Pragmalinguistic Awareness in EFL Teacher Training

Cigdem Karatepe

Uludag University, Bursa, Turkey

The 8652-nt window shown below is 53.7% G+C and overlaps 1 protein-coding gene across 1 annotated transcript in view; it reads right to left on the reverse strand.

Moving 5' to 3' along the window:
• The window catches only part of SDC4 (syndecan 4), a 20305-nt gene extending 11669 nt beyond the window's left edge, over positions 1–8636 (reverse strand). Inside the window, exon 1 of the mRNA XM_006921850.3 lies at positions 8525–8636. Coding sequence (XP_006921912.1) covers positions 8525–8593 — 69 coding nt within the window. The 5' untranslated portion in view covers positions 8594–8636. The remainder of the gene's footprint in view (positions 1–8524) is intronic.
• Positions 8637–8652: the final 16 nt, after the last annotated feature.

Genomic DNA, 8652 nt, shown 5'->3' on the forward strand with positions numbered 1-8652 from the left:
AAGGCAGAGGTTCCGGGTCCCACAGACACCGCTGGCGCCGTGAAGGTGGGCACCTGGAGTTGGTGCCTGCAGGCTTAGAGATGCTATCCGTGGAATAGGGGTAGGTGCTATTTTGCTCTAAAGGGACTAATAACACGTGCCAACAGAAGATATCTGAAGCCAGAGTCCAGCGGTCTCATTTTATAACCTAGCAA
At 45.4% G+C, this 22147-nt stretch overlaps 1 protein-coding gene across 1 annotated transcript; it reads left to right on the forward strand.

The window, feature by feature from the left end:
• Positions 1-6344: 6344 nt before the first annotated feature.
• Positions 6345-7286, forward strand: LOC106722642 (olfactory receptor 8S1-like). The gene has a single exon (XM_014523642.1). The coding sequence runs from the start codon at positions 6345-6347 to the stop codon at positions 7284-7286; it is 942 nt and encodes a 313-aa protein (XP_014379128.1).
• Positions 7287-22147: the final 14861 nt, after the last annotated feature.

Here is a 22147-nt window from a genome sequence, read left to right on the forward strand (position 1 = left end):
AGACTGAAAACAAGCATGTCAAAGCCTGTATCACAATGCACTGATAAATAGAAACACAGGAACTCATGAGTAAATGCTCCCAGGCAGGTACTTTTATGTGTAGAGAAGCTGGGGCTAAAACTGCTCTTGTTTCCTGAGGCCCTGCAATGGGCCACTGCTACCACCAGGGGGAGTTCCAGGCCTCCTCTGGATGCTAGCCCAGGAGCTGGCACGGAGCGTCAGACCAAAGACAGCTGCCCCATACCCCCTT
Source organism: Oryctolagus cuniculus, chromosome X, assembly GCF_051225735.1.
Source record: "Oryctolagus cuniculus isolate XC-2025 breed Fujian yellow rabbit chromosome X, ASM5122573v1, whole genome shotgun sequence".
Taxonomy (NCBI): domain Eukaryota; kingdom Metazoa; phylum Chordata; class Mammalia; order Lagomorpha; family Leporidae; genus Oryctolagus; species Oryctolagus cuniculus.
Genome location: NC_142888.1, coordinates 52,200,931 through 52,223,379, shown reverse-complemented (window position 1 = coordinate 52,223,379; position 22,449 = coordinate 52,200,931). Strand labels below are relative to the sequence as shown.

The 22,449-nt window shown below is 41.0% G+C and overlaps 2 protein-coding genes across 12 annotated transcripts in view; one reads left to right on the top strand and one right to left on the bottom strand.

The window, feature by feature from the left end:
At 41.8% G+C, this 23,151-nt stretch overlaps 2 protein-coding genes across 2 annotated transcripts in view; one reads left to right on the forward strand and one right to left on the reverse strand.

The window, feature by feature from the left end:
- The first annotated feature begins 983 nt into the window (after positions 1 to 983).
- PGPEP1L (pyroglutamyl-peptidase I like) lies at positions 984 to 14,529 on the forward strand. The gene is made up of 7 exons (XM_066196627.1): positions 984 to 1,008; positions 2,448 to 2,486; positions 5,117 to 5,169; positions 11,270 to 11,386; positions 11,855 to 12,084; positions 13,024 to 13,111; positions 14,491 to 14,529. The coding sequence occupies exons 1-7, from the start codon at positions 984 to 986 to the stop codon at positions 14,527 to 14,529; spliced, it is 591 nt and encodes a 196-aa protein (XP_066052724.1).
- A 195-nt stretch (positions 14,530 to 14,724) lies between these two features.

This study, which is a part of a larger scale study, investigates to what extent Turkish teacher trainees had learned about pragmalinguistics even though it was found to be under-represented in the course programme (Karatepe 1998). It focuses particularly on realization of indirect requests, apologies, thanking in English and their use in different contexts by both NS and Turkish teacher trainees. The data was collected by means of a two-part questionnaire where subjects were first given contexts and asked to choose an appropriate option from a set of multiple choices, and then to write an appropriate form for a similar situation. The questionnaire was administered to gain information about the awareness of trainees to express themselves appropriately in different contexts. The appropirateness of the trainees' replies with regard to the contextual questions was assessed by comparing them with the base line data collected by adminitering a slightly different different version of the same questionniare to NS in England. The results of the analysis revealed that the trainees were quite succesful in recognizing appropriate forms in multiple choice questions. However, when they were asked to produce similar forms, they were not so succesful. When they did not know the conventionalized forms, they tended to improvise. They also appear to have transferred certain forms from Turkish. The results seem to indicate that trainees do not have much awareness about the force of contextual factors in a particular situation. It seems that pragmalinguistic features are left to be picked up by trainees themselves. However, since they are not exposed to native speaker's discourse in an exclusively EFL context, this expectation is unlikely to be fulfilled.